Slide 1

Professor Michael Mainelli, Executive Chairman, The Z/Yen Group
Alex Evans, Head of Program - Resource Scarcity, Climate Change and Multilateralism, Center on International Cooperation, New York University

[An edited version of this article appeared as "Food Bells? Ringing the Risks of Food Prices", Insurance Journal, Volume 89, Number 6, Wells Publishing Inc (March 2011)]

“Food Bells? Ringing the Risks”

Food prices continue to ride a rollercoaster. In the first quarter of 2011 the UN Food and Agriculture Organisation’s benchmark Food Price Index set new records in real and nominal terms. While food prices haven’t been the cause of the wave of unrest sweeping the Middle East and North Africa, a City analyst concludes privately, “prices and scarcity have certainly been factors in destabilising Tunisia, Egypt and possibly Libya”. Egypt was self-sufficient in food production in the 1960s; now one-third of its food is imported and it’s the world’s largest importer of wheat. So Egypt imports political risk from the potential impact of drought in China, and exports food supply risks given the volumes of food transiting the Suez Canal. No wonder futures markets show sharp spikes.

Why higher spikes? Start with supply and demand. Population increases and a more affluence increase direct demand and leveraged demand as a larger global middle class switches to more resource-intensive ‘western diets’. Overall, the World Bank expects demand for food to rise by 50% by 2030. Further, policies change demands on agricultural land. 40% of the US corn crop will this year be feedstock for ethanol biofuels – guess which crop tops the spikes among cereal grains.

Competition for land is intensifying, partly due to rising demand for meat and biofuels, but also from land uses like conservation, carbon sequestration and the world’s growing cities. Supply is constrained by deteriorating soil quality, land degradation, desertification, poor infrastructure, and post-harvest losses due to inadequate logistics. The Economist notes that, “a staggering 30% to 50% of all food produced rots away uneaten”.

Finally, food supply growth has attenuated as the productivity gains of the ‘Green Revolution’ run out of steam. Water scarcity, too, is already a major issue and higher oil prices mean higher food prices, by raising the costs of fertiliser, on-farm energy use, processing and transportation – as well as increasing demand for biofuels.

Perhaps we are at an inflection point on land prices. Has land been historically undervalued, and is it about to be revalued sharply upwards as the world hits the hard wall where there is no easy way to increase land supply? Some investment analysts think so. S P Angel believe the world hit the ‘peak grain’ mark in 2008.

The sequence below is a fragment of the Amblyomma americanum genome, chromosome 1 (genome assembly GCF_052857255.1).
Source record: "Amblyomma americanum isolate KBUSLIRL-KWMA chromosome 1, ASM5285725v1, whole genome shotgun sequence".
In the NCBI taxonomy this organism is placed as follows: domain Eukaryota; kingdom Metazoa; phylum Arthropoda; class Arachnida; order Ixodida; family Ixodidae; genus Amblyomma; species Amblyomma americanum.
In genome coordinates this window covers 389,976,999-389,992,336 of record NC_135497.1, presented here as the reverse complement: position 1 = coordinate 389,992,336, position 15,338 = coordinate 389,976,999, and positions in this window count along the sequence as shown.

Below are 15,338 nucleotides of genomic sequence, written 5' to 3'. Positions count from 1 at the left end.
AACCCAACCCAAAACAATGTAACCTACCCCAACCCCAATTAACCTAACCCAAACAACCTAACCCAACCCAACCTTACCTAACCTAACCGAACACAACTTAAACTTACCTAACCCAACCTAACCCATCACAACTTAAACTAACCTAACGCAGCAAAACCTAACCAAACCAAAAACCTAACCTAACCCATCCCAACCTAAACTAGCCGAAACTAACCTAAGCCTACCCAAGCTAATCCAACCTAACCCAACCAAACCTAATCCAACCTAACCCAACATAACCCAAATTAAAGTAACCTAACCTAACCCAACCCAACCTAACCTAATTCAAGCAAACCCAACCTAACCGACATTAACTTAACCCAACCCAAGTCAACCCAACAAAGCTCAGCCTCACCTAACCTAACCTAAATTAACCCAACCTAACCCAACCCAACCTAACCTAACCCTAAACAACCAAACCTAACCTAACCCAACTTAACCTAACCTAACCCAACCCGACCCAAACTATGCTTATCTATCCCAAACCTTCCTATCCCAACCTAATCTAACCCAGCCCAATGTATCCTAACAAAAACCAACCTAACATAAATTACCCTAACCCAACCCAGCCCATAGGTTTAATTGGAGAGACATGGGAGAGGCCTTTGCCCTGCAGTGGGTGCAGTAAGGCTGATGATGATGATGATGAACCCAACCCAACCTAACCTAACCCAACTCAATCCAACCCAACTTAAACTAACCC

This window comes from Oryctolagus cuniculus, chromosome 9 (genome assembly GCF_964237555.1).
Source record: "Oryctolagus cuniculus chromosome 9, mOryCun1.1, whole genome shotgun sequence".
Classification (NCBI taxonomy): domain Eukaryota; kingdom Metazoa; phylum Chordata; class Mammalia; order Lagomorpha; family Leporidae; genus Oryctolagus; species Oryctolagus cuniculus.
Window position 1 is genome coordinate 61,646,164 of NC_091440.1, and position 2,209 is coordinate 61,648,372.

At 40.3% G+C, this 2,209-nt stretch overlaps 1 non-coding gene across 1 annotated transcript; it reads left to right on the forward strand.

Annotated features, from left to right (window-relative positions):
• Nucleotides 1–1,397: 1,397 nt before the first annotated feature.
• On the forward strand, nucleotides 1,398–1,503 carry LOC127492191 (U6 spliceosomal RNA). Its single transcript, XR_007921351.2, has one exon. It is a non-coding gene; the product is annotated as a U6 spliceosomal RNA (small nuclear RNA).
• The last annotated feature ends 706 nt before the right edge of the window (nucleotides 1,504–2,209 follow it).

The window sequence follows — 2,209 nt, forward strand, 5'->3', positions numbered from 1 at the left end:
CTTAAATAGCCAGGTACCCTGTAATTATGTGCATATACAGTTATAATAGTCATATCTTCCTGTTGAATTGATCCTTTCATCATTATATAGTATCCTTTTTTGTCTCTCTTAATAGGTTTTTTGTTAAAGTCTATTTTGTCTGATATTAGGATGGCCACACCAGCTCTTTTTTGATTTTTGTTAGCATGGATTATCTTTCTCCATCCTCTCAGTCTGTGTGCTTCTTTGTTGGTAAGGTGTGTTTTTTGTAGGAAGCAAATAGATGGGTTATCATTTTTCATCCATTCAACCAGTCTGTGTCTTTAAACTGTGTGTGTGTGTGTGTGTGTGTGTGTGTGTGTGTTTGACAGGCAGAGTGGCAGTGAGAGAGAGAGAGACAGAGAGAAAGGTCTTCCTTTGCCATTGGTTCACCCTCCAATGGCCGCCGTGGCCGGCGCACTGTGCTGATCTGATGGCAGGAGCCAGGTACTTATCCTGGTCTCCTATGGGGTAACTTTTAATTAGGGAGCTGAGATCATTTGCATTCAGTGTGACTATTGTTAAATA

Food shortages, food prices and long-term food security are issues of huge concern worldwide to governments and markets. So far, governments have often made matters worse through short-term actions or narrow pursuit of national interest without regard to broader consequences. Import-dependent Middle Eastern countries have engaged in panic stockpiling, forcing prices still higher. Others set price controls that keep demand high and remove incentives to farm. Western farm subsidies and food aid lead to almost supplies being almost randomly dumped on local markets, further undermining local farmers. Meanwhile, exporter governments prove all too ready to introduce export bans for domestic political reasons, adding to global instability: the 2008 food spike saw over 30 countries introduce export restrictions. At least the French G20 focus on a code of conduct on food export bans shows that leaders are starting to recognise the stupidity of some of their actions.

Some government leaders call for price controls on the physical and derivative markets. While there is evidence that financial flows can have temporary influence at the price margins, there is little to suggest that speculation is really altering supply and demand fundamentals. Food prices should be going up. And badly designed controls could create much more risk, deny finance a vital part in dampening food problems and starve future investment.

'Good guys' - farmers, refiners, food producers, supermarkets - hedge, buy or sell forward and meet unexpected demands. Commodity markets are an important initiator of financial investment in agriculture. Hard-nosed finance has the potential to fund improvements in logistics for greater efficiency, point out that unsubsidised biofuels are uninvestable, seek improved land rights, invest in yield productivity, fund further research in agricultural methods and pool global risks to smooth local problems, i.e. insure. And hard-nosed finance types will also hedge and speculate through commodity markets. Hedging comes with speculation. Smoothing prices through fiat loses the benefits of a free market.

So, what’s a poor insurer to do? First, keep a closer eye on commodity markets than previously – price volatility is the best risk indicator. Second, think the unthinkable on starvation – food pirates seizing ships at canals or ports, pressures to mass poisoning. And third, make the case that markets are not just pricers, ‘canaries in the food mine’, but the source of the finance that will build a more robust future food chain.